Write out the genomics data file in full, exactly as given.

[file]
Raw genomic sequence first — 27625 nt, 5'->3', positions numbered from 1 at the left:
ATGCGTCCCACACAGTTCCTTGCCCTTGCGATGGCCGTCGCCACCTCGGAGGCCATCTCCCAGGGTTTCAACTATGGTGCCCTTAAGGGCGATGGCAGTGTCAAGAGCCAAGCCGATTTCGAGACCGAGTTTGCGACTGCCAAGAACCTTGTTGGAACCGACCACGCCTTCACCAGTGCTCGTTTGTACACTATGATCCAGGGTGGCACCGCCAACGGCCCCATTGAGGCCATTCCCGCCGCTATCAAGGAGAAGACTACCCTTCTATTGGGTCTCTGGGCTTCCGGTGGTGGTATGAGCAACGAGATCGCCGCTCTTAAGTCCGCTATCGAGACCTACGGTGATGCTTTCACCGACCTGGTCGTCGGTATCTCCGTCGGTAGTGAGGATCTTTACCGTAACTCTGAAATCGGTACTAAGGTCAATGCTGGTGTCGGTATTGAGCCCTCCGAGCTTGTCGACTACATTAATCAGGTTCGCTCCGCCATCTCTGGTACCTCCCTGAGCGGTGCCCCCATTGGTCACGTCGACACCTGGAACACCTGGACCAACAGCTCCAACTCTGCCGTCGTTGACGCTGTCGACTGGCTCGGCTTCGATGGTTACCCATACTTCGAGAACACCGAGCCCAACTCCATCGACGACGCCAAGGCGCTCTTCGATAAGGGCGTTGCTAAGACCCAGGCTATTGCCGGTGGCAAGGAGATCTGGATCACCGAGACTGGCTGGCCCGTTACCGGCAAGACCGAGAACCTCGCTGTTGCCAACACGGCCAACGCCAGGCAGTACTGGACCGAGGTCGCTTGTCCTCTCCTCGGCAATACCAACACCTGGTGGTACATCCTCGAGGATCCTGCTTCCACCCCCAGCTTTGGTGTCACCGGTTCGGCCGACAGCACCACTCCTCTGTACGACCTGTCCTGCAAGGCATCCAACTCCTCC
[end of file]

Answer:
Raw genomic sequence first — 27625 nt, 5'->3', positions numbered from 1 at the left:
ATGCGTCCCACACAGTTCCTTGCCCTTGCGATGGCCGTCGCCACCTCGGAGGCCATCTCCCAGGGTTTCAACTATGGTGCCCTTAAGGGCGATGGCAGTGTCAAGAGCCAAGCCGATTTCGAGACCGAGTTTGCGACTGCCAAGAACCTTGTTGGAACCGACCACGCCTTCACCAGTGCTCGTTTGTACACTATGATCCAGGGTGGCACCGCCAACGGCCCCATTGAGGCCATTCCCGCCGCTATCAAGGAGAAGACTACCCTTCTATTGGGTCTCTGGGCTTCCGGTGGTGGTATGAGCAACGAGATCGCCGCTCTTAAGTCCGCTATCGAGACCTACGGTGATGCTTTCACCGACCTGGTCGTCGGTATCTCCGTCGGTAGTGAGGATCTTTACCGTAACTCTGAAATCGGTACTAAGGTCAATGCTGGTGTCGGTATTGAGCCCTCCGAGCTTGTCGACTACATTAATCAGGTTCGCTCCGCCATCTCTGGTACCTCCCTGAGCGGTGCCCCCATTGGTCACGTCGACACCTGGAACACCTGGACCAACAGCTCCAACTCTGCCGTCGTTGACGCTGTCGACTGGCTCGGCTTCGATGGTTACCCATACTTCGAGAACACCGAGCCCAACTCCATCGACGACGCCAAGGCGCTCTTCGATAAGGGCGTTGCTAAGACCCAGGCTATTGCCGGTGGCAAGGAGATCTGGATCACCGAGACTGGCTGGCCCGTTACCGGCAAGACCGAGAACCTCGCTGTTGCCAACACGGCCAACGCCAGGCAGTACTGGACCGAGGTCGCTTGTCCTCTCCTCGGCAATACCAACACCTGGTGGTACATCCTCGAGGATCCTGCTTCCACCCCCAGCTTTGGTGTCACCGGTTCGGCCGACAGCACCACTCCTCTGTACGACCTGTCCTGCAAGGCATCCAACTCCTCC